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  • Writer's pictureRosetta Metz

How to Lower the Cost of Your Energy Bill this Winter

As we get deeper into the winter, you may find that you adjust to the rapidly-dropping temperatures and longer nights by turning up the heater and keeping your lights on for most of the day. However, this is far from energy-efficient and can be one of the reasons why your electric bills are so high in the winter. From changes in habit and quick fixes to complicated repairs and upgrades, Lettuce Organize shares some of the most effective ways you can adjust the total cost of your monthly energy bill this winter.

Free improvements to your energy bill

The first thing you can do to improve the amount of money you spend on your energy bill each month doesn’t cost anything. Pay attention to how often you leave lights on when you exit a room. If you have traditional incandescent or fluorescent bulbs, a significant amount of energy is consumed while not even in the room.

Next, turn down your heater. Instead of solely relying on your heater to provide warmth in your home, bundle up with comfortable layers of clothing and an extra blanket or two. Often, a set of blankets can be even more insulating than simply warming the air in your home. Block the vents and close the doors to rooms you do not often use, such as the guest bedroom and office.

Low-cost improvements

The next set of improvements requires a low-to-average cost investment that will pay for itself after several months. Foremost among these is swapping out your old-style light bulbs for LEDs, which are much more energy-efficient and don’t waste a large percentage of their energy through heat.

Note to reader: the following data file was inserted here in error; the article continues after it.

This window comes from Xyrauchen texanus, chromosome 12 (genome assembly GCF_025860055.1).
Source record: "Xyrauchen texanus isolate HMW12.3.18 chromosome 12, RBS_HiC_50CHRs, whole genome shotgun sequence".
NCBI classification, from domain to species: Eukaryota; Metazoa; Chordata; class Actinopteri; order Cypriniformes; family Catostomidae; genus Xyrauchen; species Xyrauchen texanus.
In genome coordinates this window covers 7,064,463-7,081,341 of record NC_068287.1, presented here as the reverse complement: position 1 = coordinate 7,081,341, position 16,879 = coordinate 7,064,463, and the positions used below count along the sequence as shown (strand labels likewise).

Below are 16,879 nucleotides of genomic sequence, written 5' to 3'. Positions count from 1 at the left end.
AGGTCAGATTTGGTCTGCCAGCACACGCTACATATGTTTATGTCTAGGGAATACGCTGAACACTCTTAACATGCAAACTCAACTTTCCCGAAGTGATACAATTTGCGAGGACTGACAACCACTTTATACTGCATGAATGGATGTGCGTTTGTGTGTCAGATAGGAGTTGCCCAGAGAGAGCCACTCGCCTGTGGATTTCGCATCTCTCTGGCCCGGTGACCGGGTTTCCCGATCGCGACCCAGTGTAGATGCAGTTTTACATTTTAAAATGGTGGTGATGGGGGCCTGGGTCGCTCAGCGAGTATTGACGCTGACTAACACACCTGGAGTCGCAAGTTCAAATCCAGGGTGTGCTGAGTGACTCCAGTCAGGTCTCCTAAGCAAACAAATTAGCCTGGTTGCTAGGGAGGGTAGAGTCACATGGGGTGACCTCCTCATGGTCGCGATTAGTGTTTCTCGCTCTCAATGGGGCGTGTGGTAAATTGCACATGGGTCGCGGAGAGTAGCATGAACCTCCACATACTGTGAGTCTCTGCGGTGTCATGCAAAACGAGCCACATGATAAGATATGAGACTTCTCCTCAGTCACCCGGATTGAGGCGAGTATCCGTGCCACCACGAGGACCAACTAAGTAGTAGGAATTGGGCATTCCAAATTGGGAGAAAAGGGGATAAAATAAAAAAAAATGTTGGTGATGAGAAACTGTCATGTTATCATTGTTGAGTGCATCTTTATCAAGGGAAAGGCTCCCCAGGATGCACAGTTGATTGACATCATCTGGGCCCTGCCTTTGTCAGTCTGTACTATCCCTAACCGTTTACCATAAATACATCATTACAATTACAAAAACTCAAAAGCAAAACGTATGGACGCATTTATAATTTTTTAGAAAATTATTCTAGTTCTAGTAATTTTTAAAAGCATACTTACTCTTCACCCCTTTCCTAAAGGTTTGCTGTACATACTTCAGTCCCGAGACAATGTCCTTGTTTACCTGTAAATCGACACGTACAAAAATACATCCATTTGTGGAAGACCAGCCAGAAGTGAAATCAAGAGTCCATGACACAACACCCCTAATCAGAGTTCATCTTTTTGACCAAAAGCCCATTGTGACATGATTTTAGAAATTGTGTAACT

Next, check the barriers between your doors, windows, and the exterior. If there are hairline gaps (or even larger cracks), you may be wasting a significant amount of energy each month. Seal these, and you won’t let the outside weather in or, more importantly, the inside heat out. You can also check the quality of your home’s insulation. Start in the attic -- overhead installation can keep your heat where it belongs and provides the most return in energy savings. If you have a built-in garage, make sure the ceiling there is insulated, too, to make the rooms above more comfortable year-round.

Larger investments

Lastly, there are several larger improvements that you can take on to really save money in the long run. First, you can install a new set of energy-efficient appliances. A large amount of energy is wasted each month through costly dishwashing and clothes washing, and drying cycles.

For an even bigger improvement project, you can look at fully replacing your HVAC system with a smart, energy-conscious system to see massive improvements in your bill right away. Of course, taking some time to educate yourself on how to keep your HVAC system (and your home’s other appliances) functioning will help you put off the need to replace it. New windows will also help, and even today’s base models are more efficient than windows manufactured just ten years ago.

Paying for these types of improvements can be a bit overwhelming. And while they will ultimately add value to your home, you still need to find the cash to make it happen. In this case, it might make sense to either refinance your home to reduce your mortgage payment or take out a home improvement loan. The former is likely the better scenario for ensuring you don’t add on more debt. And with the FHA streamline program, you can quickly refinance your mortgage for a lower rate, putting extra cashback in your pocket.

Whether you plan on spending a little or a lot, you can make a difference in your overall energy bill this year. Start by turning off your lights, then see the difference when you get your bill.

Author: Andy Hughes | Chief Ideas Officer | |
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